What did you expect readers to take away from “Inconceivable?”

I wanted to move them. I wanted them to see and feel the majesty and awe of tornadoes. The weight of history. My mother’s bravery. The sadness of my father’s and R.W.’s deaths. How the big public events we talk about, and the little private ones we don’t, shape us inalterably.

You point out that warning systems for tornadoes have improved in recent years. Does an early warning of any event (and consider the death of your father) make them more tolerable?

I’ve always thought those tear-jerkers about people told they have cancer and just six months to live are crap. The friendly family doctor gives them the bad news; the camera pans in on their trembling faces. I can’t stand those movies. How is that sad? It would be great, knowing you have X amount of time and can put your life in order. Walk around the park, soak things up. Eat a big bag of salty potato chips and savor each one. Tell everyone you love them. Nothing tragic there. What happened to my father, however, was tragic. He created a family and all he wanted was to take care of us, for his children to know him. Tragic in Aristotelean terms because my father’s greatness consisted in his desire to provide for us, and that’s what brought him down—being out on the road, making a living. What happened to him could happen to any of us, and usually does. Death without warning. Like the man says, “Readiness is all.”

What works of other authors inspire you?

I am primarily a short story writer. Two writers in particular, Flannery O’Connor and Raymond Carver, have instilled in me the aesthetic that guides my writing, which can be summed up in one word: grace. In the spiritual sense (God’s healing presence), grace suffuses all of Flannery O’Connor’s characters and drives all her plots. Her characters reach for grace, ignore it, reject it, as do Carver’s alcoholics and losers. I, too, want to write stories about characters who seek or fail to seek grace. My family was saved from the tornado by God’s grace, as both my parents recognized. Chekhov provides another definition: “When a man spends the least possible number of movements over some definite action, that is grace.” Raymond Carver, the “American Chekhov,” exemplifies that kind of grace in every story and sentence he wrote, and Flannery O’Connor is just as accurate and precise. A third dimension of grace motivating my work comes from Hemingway: “Courage is grace under pressure.” The kind of courage that matters to me is fearless honesty. O’Connor was writing about herself in “Good Country People” and “A Temple of the Holy Ghost,” and she was ruthlessly honest. Carver inhabits everything he wrote, and stories like “Careful” or “Gazebo” are awesome in their honesty. Finally, grace is buoyant, comic. Stories without humor are second-rate to me (sorry, Sophocles). Much of the pure delight I feel when I read O’Connor and Carver comes from how damn funny they are.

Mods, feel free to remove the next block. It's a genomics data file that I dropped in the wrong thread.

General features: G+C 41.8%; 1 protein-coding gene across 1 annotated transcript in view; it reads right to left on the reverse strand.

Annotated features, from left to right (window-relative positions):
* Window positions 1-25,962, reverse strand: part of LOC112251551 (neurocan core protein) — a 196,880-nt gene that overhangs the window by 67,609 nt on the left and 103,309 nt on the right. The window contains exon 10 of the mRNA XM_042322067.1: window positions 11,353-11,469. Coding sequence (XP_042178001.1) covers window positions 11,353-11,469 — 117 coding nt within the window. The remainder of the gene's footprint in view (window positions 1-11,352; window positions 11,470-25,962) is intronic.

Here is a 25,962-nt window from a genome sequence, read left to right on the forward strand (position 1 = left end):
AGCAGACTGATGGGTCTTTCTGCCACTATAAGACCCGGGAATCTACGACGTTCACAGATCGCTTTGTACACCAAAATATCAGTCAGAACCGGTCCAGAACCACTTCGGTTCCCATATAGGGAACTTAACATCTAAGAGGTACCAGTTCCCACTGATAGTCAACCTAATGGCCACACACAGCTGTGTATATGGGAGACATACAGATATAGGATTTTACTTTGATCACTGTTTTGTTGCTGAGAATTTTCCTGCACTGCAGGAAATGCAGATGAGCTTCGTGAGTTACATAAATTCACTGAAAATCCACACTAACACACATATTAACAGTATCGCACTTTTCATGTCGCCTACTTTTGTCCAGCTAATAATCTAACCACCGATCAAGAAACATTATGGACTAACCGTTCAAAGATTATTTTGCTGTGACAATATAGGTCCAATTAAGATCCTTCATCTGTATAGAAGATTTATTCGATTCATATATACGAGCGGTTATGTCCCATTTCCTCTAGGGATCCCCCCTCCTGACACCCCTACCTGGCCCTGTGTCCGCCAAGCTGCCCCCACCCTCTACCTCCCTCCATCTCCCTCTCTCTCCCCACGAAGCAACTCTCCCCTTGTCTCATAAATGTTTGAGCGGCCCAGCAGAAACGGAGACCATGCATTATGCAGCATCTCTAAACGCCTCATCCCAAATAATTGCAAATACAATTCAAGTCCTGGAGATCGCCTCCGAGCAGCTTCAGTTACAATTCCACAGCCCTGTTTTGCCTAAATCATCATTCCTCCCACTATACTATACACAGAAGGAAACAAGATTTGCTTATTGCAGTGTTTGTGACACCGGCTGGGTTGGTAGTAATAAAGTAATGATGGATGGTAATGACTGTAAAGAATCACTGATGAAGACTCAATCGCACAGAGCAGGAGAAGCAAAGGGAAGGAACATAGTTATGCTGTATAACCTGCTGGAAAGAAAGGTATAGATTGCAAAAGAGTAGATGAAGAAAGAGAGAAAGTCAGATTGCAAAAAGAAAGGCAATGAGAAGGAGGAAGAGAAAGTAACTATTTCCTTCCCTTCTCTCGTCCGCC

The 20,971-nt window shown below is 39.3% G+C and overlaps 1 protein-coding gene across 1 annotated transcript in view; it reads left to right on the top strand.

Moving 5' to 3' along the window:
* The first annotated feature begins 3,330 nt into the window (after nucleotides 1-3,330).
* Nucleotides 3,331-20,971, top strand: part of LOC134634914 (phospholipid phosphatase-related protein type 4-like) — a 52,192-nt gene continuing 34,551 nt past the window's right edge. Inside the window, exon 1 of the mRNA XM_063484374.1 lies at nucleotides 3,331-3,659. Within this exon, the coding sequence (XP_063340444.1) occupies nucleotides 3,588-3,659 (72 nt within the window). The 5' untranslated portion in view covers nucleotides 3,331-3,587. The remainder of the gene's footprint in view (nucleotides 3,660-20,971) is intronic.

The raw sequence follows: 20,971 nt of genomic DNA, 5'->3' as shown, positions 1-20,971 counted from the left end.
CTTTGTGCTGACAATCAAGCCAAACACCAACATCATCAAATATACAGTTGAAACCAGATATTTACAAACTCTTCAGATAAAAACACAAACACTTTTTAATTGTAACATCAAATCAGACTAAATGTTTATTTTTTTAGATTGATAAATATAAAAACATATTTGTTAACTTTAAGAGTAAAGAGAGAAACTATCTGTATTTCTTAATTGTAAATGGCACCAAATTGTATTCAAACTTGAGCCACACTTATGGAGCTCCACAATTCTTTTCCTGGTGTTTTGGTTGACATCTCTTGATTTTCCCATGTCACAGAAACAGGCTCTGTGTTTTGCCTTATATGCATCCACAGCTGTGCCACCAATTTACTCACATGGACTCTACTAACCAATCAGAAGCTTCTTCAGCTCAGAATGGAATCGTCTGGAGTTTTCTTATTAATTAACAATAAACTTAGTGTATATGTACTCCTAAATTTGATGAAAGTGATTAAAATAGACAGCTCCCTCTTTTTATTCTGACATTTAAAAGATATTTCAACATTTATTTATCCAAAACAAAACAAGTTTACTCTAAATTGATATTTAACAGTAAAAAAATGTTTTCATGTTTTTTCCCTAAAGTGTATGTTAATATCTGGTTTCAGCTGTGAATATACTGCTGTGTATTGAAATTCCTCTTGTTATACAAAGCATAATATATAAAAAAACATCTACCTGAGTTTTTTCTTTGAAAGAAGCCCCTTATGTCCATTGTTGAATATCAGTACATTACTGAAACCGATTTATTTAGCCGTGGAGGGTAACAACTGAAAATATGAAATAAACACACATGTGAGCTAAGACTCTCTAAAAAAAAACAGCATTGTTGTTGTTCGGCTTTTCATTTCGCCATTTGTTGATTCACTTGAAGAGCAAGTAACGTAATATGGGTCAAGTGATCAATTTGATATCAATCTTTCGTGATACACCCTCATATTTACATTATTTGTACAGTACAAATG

By Andrew Miller

Andrew Miller is the creative nonfiction editor of Mud Season Review. He has a BA, MS, and Ph.D. in biology and spent most of his career at the US Army Engineer R&D Center in Vicksburg, Mississippi. After retiring from the government, he taught at Thomas University in southern Georgia. He now lives in Florida, volunteers in prisons, restores antique stained-glass windows, and writes.  His nonfiction and fiction have appeared in Front Porch ReviewBlue Lake ReviewThe Meadow, The River, Arkansas Review, Northern New England Review, Northern Woodlands, Maine Homes, Fatherly, and Toastmaster Magazine. His website is